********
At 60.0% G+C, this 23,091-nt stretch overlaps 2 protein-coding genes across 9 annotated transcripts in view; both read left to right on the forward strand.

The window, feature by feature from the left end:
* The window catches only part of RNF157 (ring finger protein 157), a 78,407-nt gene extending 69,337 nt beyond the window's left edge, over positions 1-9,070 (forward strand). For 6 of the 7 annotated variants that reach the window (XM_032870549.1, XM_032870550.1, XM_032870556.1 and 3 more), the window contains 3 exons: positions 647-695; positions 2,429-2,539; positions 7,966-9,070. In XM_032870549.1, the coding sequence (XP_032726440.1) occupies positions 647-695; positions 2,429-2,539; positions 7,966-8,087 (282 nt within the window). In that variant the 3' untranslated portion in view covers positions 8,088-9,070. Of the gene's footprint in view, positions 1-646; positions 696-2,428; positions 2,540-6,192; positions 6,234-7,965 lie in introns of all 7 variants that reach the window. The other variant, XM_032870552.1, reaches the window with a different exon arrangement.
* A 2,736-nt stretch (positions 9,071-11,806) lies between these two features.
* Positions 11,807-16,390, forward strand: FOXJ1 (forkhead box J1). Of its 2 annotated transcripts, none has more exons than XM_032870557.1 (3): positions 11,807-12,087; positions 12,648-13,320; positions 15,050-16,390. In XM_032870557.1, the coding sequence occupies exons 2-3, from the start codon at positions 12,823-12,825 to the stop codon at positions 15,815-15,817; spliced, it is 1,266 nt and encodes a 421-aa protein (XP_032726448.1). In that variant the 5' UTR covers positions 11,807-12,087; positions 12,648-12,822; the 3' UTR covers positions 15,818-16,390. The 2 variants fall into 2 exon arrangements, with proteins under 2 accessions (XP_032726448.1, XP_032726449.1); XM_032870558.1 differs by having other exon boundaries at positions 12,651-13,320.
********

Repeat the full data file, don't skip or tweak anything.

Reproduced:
At 60.0% G+C, this 23,091-nt stretch overlaps 2 protein-coding genes across 9 annotated transcripts in view; both read left to right on the forward strand.

The window, feature by feature from the left end:
* The window catches only part of RNF157 (ring finger protein 157), a 78,407-nt gene extending 69,337 nt beyond the window's left edge, over positions 1-9,070 (forward strand). For 6 of the 7 annotated variants that reach the window (XM_032870549.1, XM_032870550.1, XM_032870556.1 and 3 more), the window contains 3 exons: positions 647-695; positions 2,429-2,539; positions 7,966-9,070. In XM_032870549.1, the coding sequence (XP_032726440.1) occupies positions 647-695; positions 2,429-2,539; positions 7,966-8,087 (282 nt within the window). In that variant the 3' untranslated portion in view covers positions 8,088-9,070. Of the gene's footprint in view, positions 1-646; positions 696-2,428; positions 2,540-6,192; positions 6,234-7,965 lie in introns of all 7 variants that reach the window. The other variant, XM_032870552.1, reaches the window with a different exon arrangement.
* A 2,736-nt stretch (positions 9,071-11,806) lies between these two features.
* Positions 11,807-16,390, forward strand: FOXJ1 (forkhead box J1). Of its 2 annotated transcripts, none has more exons than XM_032870557.1 (3): positions 11,807-12,087; positions 12,648-13,320; positions 15,050-16,390. In XM_032870557.1, the coding sequence occupies exons 2-3, from the start codon at positions 12,823-12,825 to the stop codon at positions 15,815-15,817; spliced, it is 1,266 nt and encodes a 421-aa protein (XP_032726448.1). In that variant the 5' UTR covers positions 11,807-12,087; positions 12,648-12,822; the 3' UTR covers positions 15,818-16,390. The 2 variants fall into 2 exon arrangements, with proteins under 2 accessions (XP_032726448.1, XP_032726449.1); XM_032870558.1 differs by having other exon boundaries at positions 12,651-13,320.